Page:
A short distance downstream is Bend "C", "Devil's Elbow".  It is the sharpest bend in the river, hence its name.

Green-winged Teal in early summer

Heading downstream from there, one passes the area of the original Baldoon Settlement, established in 1804 by Lord Selkirk.  It was somewhat of a failure due to the swampy terrain not very suitable for farming, heavy clouds of mosquitoes in early summer, and long winters.

We soon come to Bend "D" guessed it, Baldoon Bend.  It was another fairly sharp bend.  One is getting close to Wallaceburg at this point!

Jolly Tiger II approaching Baldoon Bend

Not too much farther, one comes to a fork in the river, "E", where the muddy Sydenham flows into the Chenal Ecarte.  Here one can find an abrupt change in water colour.  You can actually see this in the image!  The emerald colour of the Snye, mixes with the mud-coloured Sydenham.  I always remembered this when I was young, going by in the boat.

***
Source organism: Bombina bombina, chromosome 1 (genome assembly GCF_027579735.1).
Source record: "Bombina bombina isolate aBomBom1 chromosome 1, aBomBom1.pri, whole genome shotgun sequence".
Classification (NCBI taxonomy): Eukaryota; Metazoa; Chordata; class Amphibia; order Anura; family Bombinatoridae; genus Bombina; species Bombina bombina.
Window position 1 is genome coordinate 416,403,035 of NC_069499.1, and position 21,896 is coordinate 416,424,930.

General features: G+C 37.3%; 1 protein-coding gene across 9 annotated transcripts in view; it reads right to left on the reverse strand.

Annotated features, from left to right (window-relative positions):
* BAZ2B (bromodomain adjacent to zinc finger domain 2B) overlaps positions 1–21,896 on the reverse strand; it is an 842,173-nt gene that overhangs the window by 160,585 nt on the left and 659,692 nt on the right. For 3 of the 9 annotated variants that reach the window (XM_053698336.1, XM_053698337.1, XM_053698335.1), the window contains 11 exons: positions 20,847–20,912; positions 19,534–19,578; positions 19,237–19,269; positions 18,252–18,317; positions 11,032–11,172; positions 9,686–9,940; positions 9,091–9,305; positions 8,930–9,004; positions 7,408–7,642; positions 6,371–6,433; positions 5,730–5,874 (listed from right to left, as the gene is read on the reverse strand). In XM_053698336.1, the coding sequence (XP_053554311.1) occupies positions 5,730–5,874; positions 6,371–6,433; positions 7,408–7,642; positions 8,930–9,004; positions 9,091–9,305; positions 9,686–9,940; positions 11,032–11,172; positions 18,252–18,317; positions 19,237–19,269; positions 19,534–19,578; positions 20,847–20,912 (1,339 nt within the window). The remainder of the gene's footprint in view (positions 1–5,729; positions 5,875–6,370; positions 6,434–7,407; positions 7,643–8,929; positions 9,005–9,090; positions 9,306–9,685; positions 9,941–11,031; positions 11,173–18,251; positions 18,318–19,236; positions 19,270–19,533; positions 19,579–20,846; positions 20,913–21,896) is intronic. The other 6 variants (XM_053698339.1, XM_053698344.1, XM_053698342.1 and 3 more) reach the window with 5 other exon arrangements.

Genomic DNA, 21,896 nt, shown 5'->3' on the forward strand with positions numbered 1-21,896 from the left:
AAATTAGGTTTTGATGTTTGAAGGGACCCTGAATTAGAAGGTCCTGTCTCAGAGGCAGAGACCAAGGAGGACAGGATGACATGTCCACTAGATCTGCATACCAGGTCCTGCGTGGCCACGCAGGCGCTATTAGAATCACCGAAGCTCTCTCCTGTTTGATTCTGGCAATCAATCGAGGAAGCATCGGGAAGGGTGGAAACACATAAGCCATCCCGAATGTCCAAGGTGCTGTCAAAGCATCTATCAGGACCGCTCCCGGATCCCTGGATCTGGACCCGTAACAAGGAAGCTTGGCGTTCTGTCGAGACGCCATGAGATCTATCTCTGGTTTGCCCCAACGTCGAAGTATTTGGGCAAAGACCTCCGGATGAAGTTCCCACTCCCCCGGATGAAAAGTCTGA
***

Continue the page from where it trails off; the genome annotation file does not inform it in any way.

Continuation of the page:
From here, the Snye winds several kilometres southward until it reaches Lake St. Clair near Mitchell's Bay.

Label "1" on the Google Image is a point of interest, but it lies in the depths.  The Snye averages around 25-30 feet deep its entire length, but here there is a "hole" about 90' deep.  Why this is here, nobody knows!  If one pays attention at this spot when travelling by boat, you can see whirlpools at the surface over this deep spot.
Divers have descended on this spot and found the remains of oxen and a cart perhaps from the early 1800's, along with other artifacts.  Perhaps the river did not freeze as much here, and winter travellers were unaware of the dangers.

I do not have a boat now (!), but the Chenal Ecarte was always one of my favourite boating routes for birdwatching and its spendid scenery.

Wallaceburg was once known as Canada's Inland Deepwater Port where many ships traversed the waterways to the port.  One was the Glenlyon, which had a storied history.  You can read about it here:

The Glenlyon came into Wallaceburg twice, in June 1915 and November 1921.  

Several photo were taken in 1921 as the Glenlyon attempted to turned around at  the "forks",

Glenlyon and tug Rooney

The Glenlyon lasted until 1924 when it foundered during a storm on Lake Superior.

Sunday, September 12, 2021

Migrant Meanderings

 Lots of birds have been moving the last few days as they quickly head south for winter vacation.  I did some meandering around to see what I could find.